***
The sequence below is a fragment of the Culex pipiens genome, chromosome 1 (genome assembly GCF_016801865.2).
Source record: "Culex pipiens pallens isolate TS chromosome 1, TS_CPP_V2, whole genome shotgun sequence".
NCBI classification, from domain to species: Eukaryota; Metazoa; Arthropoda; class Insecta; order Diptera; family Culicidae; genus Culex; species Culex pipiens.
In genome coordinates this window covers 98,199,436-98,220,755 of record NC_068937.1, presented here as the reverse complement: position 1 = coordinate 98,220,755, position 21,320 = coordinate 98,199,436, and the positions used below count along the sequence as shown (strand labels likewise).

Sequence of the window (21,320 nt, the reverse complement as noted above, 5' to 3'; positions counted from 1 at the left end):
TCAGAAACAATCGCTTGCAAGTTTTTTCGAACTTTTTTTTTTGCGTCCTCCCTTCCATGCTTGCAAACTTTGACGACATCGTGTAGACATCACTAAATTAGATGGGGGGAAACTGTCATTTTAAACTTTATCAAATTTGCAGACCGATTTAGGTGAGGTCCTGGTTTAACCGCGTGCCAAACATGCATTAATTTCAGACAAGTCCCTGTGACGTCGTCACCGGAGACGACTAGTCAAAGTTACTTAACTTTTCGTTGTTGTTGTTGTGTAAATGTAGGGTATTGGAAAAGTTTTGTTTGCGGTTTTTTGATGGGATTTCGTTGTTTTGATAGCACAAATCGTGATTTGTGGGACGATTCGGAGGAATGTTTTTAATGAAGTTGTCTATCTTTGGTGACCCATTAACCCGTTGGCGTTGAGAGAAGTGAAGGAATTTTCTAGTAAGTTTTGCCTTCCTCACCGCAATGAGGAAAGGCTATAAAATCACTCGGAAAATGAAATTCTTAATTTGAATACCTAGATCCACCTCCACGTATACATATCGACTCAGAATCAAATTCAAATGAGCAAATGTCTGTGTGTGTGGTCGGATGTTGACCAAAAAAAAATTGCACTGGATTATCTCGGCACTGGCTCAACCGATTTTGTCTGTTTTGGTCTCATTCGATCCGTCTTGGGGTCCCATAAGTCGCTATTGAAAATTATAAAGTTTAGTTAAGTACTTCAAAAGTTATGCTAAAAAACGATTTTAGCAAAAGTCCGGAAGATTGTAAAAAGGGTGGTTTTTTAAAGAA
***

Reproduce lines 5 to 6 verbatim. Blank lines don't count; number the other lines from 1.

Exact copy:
Sequence of the window (21,320 nt, the reverse complement as noted above, 5' to 3'; positions counted from 1 at the left end):
TCAGAAACAATCGCTTGCAAGTTTTTTCGAACTTTTTTTTTTGCGTCCTCCCTTCCATGCTTGCAAACTTTGACGACATCGTGTAGACATCACTAAATTAGATGGGGGGAAACTGTCATTTTAAACTTTATCAAATTTGCAGACCGATTTAGGTGAGGTCCTGGTTTAACCGCGTGCCAAACATGCATTAATTTCAGACAAGTCCCTGTGACGTCGTCACCGGAGACGACTAGTCAAAGTTACTTAACTTTTCGTTGTTGTTGTTGTGTAAATGTAGGGTATTGGAAAAGTTTTGTTTGCGGTTTTTTGATGGGATTTCGTTGTTTTGATAGCACAAATCGTGATTTGTGGGACGATTCGGAGGAATGTTTTTAATGAAGTTGTCTATCTTTGGTGACCCATTAACCCGTTGGCGTTGAGAGAAGTGAAGGAATTTTCTAGTAAGTTTTGCCTTCCTCACCGCAATGAGGAAAGGCTATAAAATCACTCGGAAAATGAAATTCTTAATTTGAATACCTAGATCCACCTCCACGTATACATATCGACTCAGAATCAAATTCAAATGAGCAAATGTCTGTGTGTGTGGTCGGATGTTGACCAAAAAAAAATTGCACTGGATTATCTCGGCACTGGCTCAACCGATTTTGTCTGTTTTGGTCTCATTCGATCCGTCTTGGGGTCCCATAAGTCGCTATTGAAAATTATAAAGTTTAGTTAAGTACTTCAAAAGTTATGCTAAAAAACGATTTTAGCAAAAGTCCGGAAGATTGTAAAAAGGGTGGTTTTTTAAAGAA